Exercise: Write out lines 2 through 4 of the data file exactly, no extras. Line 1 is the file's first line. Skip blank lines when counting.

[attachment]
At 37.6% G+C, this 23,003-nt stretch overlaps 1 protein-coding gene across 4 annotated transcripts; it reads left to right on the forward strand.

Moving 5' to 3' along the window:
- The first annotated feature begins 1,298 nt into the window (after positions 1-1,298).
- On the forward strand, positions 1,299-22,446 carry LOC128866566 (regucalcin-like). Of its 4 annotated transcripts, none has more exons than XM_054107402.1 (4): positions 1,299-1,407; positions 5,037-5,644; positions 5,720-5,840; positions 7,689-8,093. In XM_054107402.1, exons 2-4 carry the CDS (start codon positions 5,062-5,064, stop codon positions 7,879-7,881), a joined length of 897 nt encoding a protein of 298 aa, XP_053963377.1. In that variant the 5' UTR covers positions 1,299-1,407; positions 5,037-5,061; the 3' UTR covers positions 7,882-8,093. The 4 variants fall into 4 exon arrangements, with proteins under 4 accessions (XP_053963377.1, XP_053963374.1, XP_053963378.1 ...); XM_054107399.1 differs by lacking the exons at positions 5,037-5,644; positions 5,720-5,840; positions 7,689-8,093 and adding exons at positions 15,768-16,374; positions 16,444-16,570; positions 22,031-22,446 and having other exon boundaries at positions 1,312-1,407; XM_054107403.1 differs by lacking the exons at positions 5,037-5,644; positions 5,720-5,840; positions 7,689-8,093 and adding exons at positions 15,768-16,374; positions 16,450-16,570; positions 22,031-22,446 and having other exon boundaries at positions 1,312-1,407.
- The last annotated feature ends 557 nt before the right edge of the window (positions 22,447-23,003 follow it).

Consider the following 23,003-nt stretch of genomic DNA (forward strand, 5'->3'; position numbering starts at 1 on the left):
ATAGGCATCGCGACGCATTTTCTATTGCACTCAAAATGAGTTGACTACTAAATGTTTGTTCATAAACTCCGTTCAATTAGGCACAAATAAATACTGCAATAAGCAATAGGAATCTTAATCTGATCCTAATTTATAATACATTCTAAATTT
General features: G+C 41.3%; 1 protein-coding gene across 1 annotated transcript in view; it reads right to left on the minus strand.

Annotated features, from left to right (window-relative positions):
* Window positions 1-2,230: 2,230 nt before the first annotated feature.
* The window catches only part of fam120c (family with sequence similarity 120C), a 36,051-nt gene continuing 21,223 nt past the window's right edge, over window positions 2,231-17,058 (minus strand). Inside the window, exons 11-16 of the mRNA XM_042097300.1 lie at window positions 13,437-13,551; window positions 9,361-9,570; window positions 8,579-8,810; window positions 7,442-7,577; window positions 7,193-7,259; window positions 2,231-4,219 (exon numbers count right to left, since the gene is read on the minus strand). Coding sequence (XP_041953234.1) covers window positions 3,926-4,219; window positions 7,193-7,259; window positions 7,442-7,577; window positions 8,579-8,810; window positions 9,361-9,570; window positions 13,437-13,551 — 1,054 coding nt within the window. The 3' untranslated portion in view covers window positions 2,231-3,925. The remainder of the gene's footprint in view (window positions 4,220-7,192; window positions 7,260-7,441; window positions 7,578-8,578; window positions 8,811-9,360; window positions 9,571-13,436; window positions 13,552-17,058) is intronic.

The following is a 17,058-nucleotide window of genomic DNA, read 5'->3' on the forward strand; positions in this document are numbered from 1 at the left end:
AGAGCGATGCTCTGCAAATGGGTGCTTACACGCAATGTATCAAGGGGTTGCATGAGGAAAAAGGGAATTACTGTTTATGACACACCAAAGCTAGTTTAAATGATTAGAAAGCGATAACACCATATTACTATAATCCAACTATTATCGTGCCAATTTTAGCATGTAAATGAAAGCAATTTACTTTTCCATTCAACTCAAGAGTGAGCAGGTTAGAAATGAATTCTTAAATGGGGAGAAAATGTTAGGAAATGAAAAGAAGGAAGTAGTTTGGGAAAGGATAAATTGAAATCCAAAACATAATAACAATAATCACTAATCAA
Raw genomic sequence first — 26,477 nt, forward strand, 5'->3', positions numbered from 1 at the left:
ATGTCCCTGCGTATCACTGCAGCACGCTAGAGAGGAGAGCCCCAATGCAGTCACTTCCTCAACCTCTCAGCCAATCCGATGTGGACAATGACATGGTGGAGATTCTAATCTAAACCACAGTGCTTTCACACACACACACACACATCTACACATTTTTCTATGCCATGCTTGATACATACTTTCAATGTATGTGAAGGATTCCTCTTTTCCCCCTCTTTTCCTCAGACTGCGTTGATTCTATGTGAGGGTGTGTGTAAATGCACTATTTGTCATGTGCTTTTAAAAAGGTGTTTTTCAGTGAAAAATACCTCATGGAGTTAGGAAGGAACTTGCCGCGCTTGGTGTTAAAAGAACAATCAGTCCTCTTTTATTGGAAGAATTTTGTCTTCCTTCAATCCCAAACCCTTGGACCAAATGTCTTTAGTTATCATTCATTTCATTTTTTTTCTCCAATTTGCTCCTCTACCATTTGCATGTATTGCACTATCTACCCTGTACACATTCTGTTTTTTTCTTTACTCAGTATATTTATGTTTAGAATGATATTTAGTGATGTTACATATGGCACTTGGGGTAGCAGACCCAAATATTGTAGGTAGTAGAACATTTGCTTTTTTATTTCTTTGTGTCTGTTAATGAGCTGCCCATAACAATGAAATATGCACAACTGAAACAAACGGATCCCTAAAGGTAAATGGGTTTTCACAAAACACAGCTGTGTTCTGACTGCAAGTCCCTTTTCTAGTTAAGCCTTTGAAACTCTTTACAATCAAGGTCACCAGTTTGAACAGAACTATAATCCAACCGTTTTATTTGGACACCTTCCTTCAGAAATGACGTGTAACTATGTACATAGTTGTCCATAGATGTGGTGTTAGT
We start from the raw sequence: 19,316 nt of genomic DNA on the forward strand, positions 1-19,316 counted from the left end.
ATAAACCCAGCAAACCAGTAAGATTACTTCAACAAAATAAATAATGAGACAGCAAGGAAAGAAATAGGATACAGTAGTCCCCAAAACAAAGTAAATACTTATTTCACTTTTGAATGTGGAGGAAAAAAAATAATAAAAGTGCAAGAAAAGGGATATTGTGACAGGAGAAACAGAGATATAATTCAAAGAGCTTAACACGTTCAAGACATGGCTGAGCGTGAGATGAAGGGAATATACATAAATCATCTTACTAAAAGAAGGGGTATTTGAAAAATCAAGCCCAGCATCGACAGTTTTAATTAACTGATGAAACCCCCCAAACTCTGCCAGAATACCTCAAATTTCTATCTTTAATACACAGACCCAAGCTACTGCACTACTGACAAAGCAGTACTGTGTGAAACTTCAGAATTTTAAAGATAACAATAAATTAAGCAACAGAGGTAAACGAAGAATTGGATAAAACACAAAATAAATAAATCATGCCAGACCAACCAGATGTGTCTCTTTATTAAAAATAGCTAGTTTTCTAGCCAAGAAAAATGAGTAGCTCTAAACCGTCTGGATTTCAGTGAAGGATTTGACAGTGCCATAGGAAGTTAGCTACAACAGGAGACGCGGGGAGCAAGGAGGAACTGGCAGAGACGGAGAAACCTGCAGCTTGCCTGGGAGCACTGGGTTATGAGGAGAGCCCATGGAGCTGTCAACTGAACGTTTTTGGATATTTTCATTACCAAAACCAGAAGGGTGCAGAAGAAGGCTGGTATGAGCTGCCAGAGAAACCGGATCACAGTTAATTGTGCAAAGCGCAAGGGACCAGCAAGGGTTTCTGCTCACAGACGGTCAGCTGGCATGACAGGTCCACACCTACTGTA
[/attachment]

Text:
Moving 5' to 3' along the window:
- The first annotated feature begins 1,298 nt into the window (after positions 1-1,298).
- On the forward strand, positions 1,299-22,446 carry LOC128866566 (regucalcin-like). Of its 4 annotated transcripts, none has more exons than XM_054107402.1 (4): positions 1,299-1,407; positions 5,037-5,644; positions 5,720-5,840; positions 7,689-8,093. In XM_054107402.1, exons 2-4 carry the CDS (start codon positions 5,062-5,064, stop codon positions 7,879-7,881), a joined length of 897 nt encoding a protein of 298 aa, XP_053963377.1. In that variant the 5' UTR covers positions 1,299-1,407; positions 5,037-5,061; the 3' UTR covers positions 7,882-8,093. The 4 variants fall into 4 exon arrangements, with proteins under 4 accessions (XP_053963377.1, XP_053963374.1, XP_053963378.1 ...); XM_054107399.1 differs by lacking the exons at positions 5,037-5,644; positions 5,720-5,840; positions 7,689-8,093 and adding exons at positions 15,768-16,374; positions 16,444-16,570; positions 22,031-22,446 and having other exon boundaries at positions 1,312-1,407; XM_054107403.1 differs by lacking the exons at positions 5,037-5,644; positions 5,720-5,840; positions 7,689-8,093 and adding exons at positions 15,768-16,374; positions 16,450-16,570; positions 22,031-22,446 and having other exon boundaries at positions 1,312-1,407.